Little Quittacas Pond is a lake/reservoir/pond within the towns of Lakeville and Rochester, in southeastern Massachusetts. Little Quittacas is one of the five great ponds of Southeastern Massachusetts that includes Long Pond, Assawompset Pond. Pocksha Pond, Great Quittacas and Little Quittacas Ponds. It is the location of the New Bedford Water Works. These lakes provide a source of drinking water to the city of New Bedford, the largest city in southeastern Massachusetts. Snipatuit Pond is an outlier pond that flows into Buzzards Bay, via the Mattapoisett River and is connected to Great Quittacas through Snipituit Brook. The other great ponds drain into Narragansett Bay through the Taunton River. The five ponds are the largest natural fresh watersheds in Massachusetts.

Long Pond (Lakeville, Massachusetts)

Long Pond is a lake within the towns of Lakeville and Freetown, in southeastern Massachusetts. It shares its waters with Assawompset Pond. These lakes provide a source of drinking water to the city of New Bedford, the largest city in southeastern Massachusetts. Long Pond is roughly one mile wide by four miles long, and contains three islands within its boundaries. In 1894 Assawompset Pond was dammed, increasing the water depth of Long Pond (which is connected by a small river) by about five feet. This created Nelson Island and caused Sunken Island to disappear due to erosion. All that remains of Sunken Island are the rocks in a shallow area just to the northwest of Lewis Island. Lewis Island is the largest of the three remaining islands today, containing sixteen privately owned cottages, while the second largest island, Nelson Island, was purchased in 2005 and now is a year-round private residence. The smallest island, Goat Island, was recently purchased from the Boy Scouts by a private citizen. Along the perimeter of the lake are many homes and private access points to the waterfront. Long Pond is well known for fishing and boating.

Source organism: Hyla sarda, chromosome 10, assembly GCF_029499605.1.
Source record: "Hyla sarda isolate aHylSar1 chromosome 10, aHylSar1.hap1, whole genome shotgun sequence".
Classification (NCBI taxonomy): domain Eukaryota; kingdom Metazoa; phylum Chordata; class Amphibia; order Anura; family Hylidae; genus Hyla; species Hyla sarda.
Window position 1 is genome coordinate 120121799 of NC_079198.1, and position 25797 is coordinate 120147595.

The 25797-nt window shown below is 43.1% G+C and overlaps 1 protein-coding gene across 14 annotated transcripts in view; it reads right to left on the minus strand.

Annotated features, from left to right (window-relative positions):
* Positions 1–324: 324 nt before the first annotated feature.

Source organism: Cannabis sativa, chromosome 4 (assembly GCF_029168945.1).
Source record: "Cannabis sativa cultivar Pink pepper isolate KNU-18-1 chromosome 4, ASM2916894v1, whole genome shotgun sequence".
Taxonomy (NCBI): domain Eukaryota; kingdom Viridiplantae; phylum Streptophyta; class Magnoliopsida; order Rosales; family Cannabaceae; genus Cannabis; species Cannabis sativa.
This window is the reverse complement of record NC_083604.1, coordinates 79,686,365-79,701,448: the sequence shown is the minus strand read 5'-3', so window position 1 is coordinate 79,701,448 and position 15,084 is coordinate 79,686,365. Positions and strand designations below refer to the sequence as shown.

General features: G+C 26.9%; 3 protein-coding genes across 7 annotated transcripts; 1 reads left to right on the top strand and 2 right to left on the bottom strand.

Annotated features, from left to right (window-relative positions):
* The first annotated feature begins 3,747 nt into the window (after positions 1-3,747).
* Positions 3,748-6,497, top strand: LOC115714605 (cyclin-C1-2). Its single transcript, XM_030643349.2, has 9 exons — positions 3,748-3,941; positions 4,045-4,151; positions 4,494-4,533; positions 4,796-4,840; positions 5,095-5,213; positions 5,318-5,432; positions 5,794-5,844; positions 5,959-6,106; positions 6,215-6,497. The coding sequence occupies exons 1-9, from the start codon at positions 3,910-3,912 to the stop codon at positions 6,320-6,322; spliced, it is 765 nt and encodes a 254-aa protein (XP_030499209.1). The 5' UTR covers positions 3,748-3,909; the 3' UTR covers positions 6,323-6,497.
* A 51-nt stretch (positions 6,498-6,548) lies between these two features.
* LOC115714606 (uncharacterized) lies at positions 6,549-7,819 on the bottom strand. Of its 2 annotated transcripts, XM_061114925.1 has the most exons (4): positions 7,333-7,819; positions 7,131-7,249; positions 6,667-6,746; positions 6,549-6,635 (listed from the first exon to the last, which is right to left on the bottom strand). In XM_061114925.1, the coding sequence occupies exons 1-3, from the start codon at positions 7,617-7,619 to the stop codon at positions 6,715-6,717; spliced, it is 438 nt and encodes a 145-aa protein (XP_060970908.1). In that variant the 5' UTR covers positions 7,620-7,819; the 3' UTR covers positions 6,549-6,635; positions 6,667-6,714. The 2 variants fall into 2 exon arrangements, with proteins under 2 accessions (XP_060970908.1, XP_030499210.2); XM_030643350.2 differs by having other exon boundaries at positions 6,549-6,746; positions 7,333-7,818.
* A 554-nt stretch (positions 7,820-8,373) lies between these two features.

At the northeast corner of the lake is a canal that meanders through the Parkhurst development and is navigable by boat. There is a small bridge that allows foot and road traffic onto the artificial island. In the northwest corner of the lake is a river that feeds into Assawompset Pond, which winds through the marshland before passing under Route 18 and connecting with Assawompset. It is locally known as the "Snake River," but is also labeled as the Long Pond River on some maps.

Nemasket River

The Nemasket or Namasket River is a small river in southeastern Massachusetts. It flows north 11.2 miles (18.0 km) from Assawompset Pond in Lakeville and through Middleborough where it empties into the Taunton River.In Wampanoag Nemasket means Place where the fish are, because it is the largest alewife run on the eastern seaboard. The water is clear and there are several good places to put in, such as Old Bridge Street, Wareham Street and Oliver Mills on U.S. Route 44.

The Native American Wampanoag Indians would leave their winter encampments inland and navigate the Taunton River to the Nemasket River in the early spring to take advantage of the alewife run and relocate to their summer encampment on Betty's Neck on Assawompsett Pond. When Oliver Mills built the factory that spanned the river, it created contention with the Wampanoags by forcing them to portage around the facility.